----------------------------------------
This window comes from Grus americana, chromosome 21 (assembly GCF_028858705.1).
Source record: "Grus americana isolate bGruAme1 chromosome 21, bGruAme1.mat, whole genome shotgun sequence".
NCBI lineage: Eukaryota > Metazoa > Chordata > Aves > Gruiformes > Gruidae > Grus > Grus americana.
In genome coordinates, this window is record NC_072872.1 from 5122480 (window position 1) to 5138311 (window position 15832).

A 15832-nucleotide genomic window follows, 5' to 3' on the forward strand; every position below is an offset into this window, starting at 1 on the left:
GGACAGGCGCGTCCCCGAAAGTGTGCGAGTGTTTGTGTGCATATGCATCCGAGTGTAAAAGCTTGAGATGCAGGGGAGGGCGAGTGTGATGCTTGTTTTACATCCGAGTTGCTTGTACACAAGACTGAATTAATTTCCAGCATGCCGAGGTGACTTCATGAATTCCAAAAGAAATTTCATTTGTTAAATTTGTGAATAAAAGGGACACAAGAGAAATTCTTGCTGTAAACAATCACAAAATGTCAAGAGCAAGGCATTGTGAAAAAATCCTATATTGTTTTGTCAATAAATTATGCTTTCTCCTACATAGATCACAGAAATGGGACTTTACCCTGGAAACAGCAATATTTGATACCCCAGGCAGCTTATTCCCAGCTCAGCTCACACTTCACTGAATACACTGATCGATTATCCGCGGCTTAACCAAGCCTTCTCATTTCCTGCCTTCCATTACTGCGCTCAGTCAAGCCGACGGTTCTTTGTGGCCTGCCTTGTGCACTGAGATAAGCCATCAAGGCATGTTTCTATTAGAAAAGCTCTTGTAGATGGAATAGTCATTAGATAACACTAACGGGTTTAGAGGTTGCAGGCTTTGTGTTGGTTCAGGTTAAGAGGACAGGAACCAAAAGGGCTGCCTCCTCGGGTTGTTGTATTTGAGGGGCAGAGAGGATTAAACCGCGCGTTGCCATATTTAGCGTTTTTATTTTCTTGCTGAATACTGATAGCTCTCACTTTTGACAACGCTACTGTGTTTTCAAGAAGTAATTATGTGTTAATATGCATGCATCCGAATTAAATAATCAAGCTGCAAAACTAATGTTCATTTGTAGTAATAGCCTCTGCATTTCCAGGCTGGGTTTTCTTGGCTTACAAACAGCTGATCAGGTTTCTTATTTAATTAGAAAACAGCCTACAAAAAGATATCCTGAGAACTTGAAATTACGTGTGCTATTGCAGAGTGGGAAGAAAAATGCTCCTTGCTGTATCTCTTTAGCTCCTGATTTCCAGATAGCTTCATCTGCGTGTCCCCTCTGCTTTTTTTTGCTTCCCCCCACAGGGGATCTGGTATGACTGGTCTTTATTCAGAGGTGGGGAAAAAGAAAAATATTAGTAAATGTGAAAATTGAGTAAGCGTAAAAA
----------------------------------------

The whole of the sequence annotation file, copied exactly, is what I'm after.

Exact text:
This window comes from Grus americana, chromosome 21 (assembly GCF_028858705.1).
Source record: "Grus americana isolate bGruAme1 chromosome 21, bGruAme1.mat, whole genome shotgun sequence".
NCBI lineage: Eukaryota > Metazoa > Chordata > Aves > Gruiformes > Gruidae > Grus > Grus americana.
In genome coordinates, this window is record NC_072872.1 from 5122480 (window position 1) to 5138311 (window position 15832).

A 15832-nucleotide genomic window follows, 5' to 3' on the forward strand; every position below is an offset into this window, starting at 1 on the left:
GGACAGGCGCGTCCCCGAAAGTGTGCGAGTGTTTGTGTGCATATGCATCCGAGTGTAAAAGCTTGAGATGCAGGGGAGGGCGAGTGTGATGCTTGTTTTACATCCGAGTTGCTTGTACACAAGACTGAATTAATTTCCAGCATGCCGAGGTGACTTCATGAATTCCAAAAGAAATTTCATTTGTTAAATTTGTGAATAAAAGGGACACAAGAGAAATTCTTGCTGTAAACAATCACAAAATGTCAAGAGCAAGGCATTGTGAAAAAATCCTATATTGTTTTGTCAATAAATTATGCTTTCTCCTACATAGATCACAGAAATGGGACTTTACCCTGGAAACAGCAATATTTGATACCCCAGGCAGCTTATTCCCAGCTCAGCTCACACTTCACTGAATACACTGATCGATTATCCGCGGCTTAACCAAGCCTTCTCATTTCCTGCCTTCCATTACTGCGCTCAGTCAAGCCGACGGTTCTTTGTGGCCTGCCTTGTGCACTGAGATAAGCCATCAAGGCATGTTTCTATTAGAAAAGCTCTTGTAGATGGAATAGTCATTAGATAACACTAACGGGTTTAGAGGTTGCAGGCTTTGTGTTGGTTCAGGTTAAGAGGACAGGAACCAAAAGGGCTGCCTCCTCGGGTTGTTGTATTTGAGGGGCAGAGAGGATTAAACCGCGCGTTGCCATATTTAGCGTTTTTATTTTCTTGCTGAATACTGATAGCTCTCACTTTTGACAACGCTACTGTGTTTTCAAGAAGTAATTATGTGTTAATATGCATGCATCCGAATTAAATAATCAAGCTGCAAAACTAATGTTCATTTGTAGTAATAGCCTCTGCATTTCCAGGCTGGGTTTTCTTGGCTTACAAACAGCTGATCAGGTTTCTTATTTAATTAGAAAACAGCCTACAAAAAGATATCCTGAGAACTTGAAATTACGTGTGCTATTGCAGAGTGGGAAGAAAAATGCTCCTTGCTGTATCTCTTTAGCTCCTGATTTCCAGATAGCTTCATCTGCGTGTCCCCTCTGCTTTTTTTTGCTTCCCCCCACAGGGGATCTGGTATGACTGGTCTTTATTCAGAGGTGGGGAAAAAGAAAAATATTAGTAAATGTGAAAATTGAGTAAGCGTAAAAA